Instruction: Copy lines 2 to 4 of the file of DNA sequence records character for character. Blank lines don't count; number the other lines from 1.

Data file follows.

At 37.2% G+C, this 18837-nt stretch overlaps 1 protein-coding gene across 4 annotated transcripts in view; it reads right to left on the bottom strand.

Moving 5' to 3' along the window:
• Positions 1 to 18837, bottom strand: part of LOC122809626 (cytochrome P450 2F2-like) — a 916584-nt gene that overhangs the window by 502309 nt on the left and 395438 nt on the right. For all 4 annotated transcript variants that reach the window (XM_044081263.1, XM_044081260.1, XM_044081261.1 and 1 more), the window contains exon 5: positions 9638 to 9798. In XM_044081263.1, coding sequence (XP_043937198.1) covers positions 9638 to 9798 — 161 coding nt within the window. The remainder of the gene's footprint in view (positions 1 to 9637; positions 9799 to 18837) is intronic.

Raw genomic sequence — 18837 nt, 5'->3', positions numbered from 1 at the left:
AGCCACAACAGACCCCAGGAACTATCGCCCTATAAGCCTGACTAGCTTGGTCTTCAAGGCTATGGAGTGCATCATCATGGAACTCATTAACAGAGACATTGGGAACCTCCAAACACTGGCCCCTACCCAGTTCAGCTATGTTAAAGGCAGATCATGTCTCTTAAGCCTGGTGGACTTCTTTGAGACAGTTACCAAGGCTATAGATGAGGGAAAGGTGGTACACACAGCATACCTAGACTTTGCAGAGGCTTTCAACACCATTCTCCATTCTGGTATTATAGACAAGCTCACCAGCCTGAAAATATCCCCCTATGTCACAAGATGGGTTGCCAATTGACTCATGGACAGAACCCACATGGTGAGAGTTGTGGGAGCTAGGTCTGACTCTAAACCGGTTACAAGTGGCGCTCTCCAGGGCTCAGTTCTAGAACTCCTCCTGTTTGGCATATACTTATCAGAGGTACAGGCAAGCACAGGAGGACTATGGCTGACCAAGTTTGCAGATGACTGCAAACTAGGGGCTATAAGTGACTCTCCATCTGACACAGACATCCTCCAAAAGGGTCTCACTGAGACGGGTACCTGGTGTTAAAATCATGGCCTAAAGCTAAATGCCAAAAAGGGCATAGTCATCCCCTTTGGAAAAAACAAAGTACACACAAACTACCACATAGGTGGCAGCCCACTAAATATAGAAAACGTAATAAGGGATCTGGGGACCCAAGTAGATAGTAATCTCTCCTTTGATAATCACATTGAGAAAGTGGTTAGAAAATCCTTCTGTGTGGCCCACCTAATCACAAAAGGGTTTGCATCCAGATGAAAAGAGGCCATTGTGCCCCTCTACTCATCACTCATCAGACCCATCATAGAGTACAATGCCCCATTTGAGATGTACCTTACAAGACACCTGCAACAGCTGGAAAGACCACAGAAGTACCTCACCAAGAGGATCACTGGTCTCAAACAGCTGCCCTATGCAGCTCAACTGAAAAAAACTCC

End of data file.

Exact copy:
Moving 5' to 3' along the window:
• Positions 1 to 18837, bottom strand: part of LOC122809626 (cytochrome P450 2F2-like) — a 916584-nt gene that overhangs the window by 502309 nt on the left and 395438 nt on the right. For all 4 annotated transcript variants that reach the window (XM_044081263.1, XM_044081260.1, XM_044081261.1 and 1 more), the window contains exon 5: positions 9638 to 9798. In XM_044081263.1, coding sequence (XP_043937198.1) covers positions 9638 to 9798 — 161 coding nt within the window. The remainder of the gene's footprint in view (positions 1 to 9637; positions 9799 to 18837) is intronic.

Raw genomic sequence — 18837 nt, 5'->3', positions numbered from 1 at the left: